Continuing with the sixth Tradition of Alcoholics Anonymous, which was started in the last entry, part 45.
“Secondary aids…ought to be…so set apart that…they can be freely discarded.” Bill Wilson and Dr. Bob Smith used Bob’s medical title to target captive alcoholics for conversion to the Oxford Group and later to AA. Their first convert (AA #3) was a patient in an Akron, OH hospital. In fact, when one alcoholic man tried to join the early Alcoholic Squad, Bill W. and the others seriously debated whether a man who’d never been hospitalized could join their fellowship: they ultimately decided he could, but it was far from a sure thing.
“Hence such facilities ought not to use the A.A. name.” AA has never wanted a two-way separation between hospitals and their cult. AA quite likes establishing meeting grouos in hospitals and rehabs. Bill started the Rockford State Hospital meeting group in New York, which is still active to this day. AA wants the freedom the drop hospitals they invade. AA rigidly restricts “outside materials” like medical science, but has no respect for such healthcare institutions.
“Their management should be the sole responsibility of those people who financially support them.” Bill W. had no desire to run a hospital, subject to rules and regulations and laws about practicing medicine without a license. He wanted all the credit for healing, but not the burden of providing healthcare.
“For clubs, A.A. managers are preferred.” This sentence kind of dates the Tradition to the middle of the last century when it was written. Clubs are not really a thing for the middle and lower classes anymore. In that era, this meant that AA membership needed to matter moire than club membership, that non club AAs should be welcomed at meetings taking place in a clubhouse, and that the AA group must have a different name from the club itself.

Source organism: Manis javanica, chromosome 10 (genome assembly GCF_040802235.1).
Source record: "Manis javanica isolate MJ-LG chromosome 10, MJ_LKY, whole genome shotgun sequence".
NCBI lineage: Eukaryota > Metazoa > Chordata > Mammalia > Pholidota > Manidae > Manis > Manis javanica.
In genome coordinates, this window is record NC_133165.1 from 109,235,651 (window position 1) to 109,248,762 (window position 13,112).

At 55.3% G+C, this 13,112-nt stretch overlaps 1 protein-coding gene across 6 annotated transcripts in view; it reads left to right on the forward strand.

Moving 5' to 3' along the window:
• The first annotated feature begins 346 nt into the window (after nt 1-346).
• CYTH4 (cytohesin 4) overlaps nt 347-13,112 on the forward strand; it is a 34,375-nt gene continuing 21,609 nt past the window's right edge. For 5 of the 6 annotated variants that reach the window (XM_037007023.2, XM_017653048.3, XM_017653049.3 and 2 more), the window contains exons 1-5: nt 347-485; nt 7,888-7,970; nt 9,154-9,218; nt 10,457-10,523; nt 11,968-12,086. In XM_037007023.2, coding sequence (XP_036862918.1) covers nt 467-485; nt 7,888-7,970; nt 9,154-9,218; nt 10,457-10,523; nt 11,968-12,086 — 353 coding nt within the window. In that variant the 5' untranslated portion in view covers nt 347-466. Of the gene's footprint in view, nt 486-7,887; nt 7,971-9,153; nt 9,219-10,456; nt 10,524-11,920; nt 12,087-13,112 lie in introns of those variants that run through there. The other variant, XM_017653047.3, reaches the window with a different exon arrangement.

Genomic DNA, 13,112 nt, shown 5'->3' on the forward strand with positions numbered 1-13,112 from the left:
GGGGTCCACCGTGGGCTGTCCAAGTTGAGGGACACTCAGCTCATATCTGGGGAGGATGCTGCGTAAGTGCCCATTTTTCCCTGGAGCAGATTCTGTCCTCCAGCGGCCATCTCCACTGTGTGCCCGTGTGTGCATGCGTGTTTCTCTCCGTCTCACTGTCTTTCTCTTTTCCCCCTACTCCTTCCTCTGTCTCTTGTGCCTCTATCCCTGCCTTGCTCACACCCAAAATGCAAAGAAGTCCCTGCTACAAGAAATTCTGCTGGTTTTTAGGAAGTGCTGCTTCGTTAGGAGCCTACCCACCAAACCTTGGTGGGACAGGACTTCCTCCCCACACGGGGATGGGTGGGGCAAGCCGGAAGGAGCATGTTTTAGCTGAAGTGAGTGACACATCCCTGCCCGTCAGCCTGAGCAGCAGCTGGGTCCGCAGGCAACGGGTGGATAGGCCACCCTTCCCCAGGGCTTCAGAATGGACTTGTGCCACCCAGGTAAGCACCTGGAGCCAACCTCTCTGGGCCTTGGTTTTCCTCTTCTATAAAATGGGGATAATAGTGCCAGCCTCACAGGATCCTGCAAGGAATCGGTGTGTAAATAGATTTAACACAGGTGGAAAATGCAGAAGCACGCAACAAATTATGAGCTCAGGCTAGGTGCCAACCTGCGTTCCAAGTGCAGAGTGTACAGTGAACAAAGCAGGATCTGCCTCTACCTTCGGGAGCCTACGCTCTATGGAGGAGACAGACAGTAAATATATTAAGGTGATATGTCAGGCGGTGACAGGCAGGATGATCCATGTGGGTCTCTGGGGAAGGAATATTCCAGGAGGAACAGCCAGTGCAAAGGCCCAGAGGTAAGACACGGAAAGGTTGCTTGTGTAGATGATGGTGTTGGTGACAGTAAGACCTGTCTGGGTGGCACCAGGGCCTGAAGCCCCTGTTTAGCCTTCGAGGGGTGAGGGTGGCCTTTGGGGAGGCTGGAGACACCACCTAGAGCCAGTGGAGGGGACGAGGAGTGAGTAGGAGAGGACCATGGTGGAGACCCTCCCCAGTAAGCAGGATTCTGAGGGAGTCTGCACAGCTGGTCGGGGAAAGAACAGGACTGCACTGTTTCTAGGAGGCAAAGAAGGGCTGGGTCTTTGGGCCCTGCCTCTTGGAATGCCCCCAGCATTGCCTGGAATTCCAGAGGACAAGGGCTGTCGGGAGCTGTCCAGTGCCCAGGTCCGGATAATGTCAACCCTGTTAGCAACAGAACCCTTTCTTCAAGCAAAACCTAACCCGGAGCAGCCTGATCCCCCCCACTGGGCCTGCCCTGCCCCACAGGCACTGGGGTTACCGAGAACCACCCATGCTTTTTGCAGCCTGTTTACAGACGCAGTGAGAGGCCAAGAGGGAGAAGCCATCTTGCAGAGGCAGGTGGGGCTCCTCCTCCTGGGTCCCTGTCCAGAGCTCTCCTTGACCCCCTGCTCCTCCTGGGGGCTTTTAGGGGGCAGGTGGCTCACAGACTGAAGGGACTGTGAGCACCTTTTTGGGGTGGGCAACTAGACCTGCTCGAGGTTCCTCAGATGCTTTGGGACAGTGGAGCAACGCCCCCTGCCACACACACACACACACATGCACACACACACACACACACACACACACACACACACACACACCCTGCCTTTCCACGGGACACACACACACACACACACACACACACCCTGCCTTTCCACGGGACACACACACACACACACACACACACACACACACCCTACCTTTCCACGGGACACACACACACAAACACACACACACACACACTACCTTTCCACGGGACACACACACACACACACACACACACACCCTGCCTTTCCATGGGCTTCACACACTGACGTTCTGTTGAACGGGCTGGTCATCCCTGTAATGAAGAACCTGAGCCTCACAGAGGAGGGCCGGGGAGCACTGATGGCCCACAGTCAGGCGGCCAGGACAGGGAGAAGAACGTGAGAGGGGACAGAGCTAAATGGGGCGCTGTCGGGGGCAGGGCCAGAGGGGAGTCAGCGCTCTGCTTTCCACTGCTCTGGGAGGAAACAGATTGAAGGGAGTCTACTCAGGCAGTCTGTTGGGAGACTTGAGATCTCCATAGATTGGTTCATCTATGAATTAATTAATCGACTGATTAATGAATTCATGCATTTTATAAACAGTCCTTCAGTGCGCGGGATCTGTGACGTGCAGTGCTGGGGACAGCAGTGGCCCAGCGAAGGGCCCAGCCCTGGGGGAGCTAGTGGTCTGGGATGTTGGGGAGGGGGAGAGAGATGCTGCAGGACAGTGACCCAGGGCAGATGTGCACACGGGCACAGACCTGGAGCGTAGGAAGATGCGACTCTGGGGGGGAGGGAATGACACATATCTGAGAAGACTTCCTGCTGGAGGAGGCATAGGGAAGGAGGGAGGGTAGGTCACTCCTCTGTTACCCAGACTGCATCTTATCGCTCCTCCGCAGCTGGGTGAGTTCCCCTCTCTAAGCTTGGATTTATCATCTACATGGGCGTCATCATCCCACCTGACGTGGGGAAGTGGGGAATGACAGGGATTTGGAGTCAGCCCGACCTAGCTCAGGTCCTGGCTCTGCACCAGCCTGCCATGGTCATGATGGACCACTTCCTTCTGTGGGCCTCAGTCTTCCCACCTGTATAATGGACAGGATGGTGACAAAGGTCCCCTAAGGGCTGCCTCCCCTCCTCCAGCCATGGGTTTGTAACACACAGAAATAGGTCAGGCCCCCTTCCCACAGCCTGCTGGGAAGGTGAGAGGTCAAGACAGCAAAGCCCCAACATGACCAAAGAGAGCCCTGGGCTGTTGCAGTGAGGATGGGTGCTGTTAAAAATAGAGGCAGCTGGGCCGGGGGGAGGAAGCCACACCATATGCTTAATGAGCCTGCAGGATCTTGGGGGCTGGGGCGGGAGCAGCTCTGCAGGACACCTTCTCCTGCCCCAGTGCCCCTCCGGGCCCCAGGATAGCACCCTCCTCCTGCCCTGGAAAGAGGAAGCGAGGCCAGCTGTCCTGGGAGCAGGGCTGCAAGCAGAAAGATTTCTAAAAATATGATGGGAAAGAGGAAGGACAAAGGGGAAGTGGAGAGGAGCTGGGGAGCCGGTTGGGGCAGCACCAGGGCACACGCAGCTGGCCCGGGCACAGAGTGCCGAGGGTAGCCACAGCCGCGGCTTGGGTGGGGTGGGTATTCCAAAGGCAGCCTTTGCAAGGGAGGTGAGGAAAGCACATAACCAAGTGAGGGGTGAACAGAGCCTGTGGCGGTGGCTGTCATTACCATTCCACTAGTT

“But hospitals…ought to be well outside A.A.— and medically supervised.” I have a feeling that last clause was added to protect AA from charges of practicing medicine, and the outcome of patient care. Hospitals must be outside AA, even while AA worms its way into every hospital.
“While an A.A. group may cooperate with anyone, such cooperation ought never go so far as affiliation or endorsement, actual or implied.” If an outside organization wants to help the groups, that’s okay so long as the groups don’t say anything nice about the people “cooperating” with them. AA is selfish.
“An A.A. group can bind itself to no one.” Except Bill Wilson, his Higher Power, and of course, his cult.
“An A.A. group ought never endorse, finance, or lend the A.A. name to any related facility or outside enterprise.” No fundraising for drunk driving prevention causes, no endorsement of credible rehab centers, no AA marching for civil rights. If it doesn’t reflect all glory back on AA, it’s against the rules.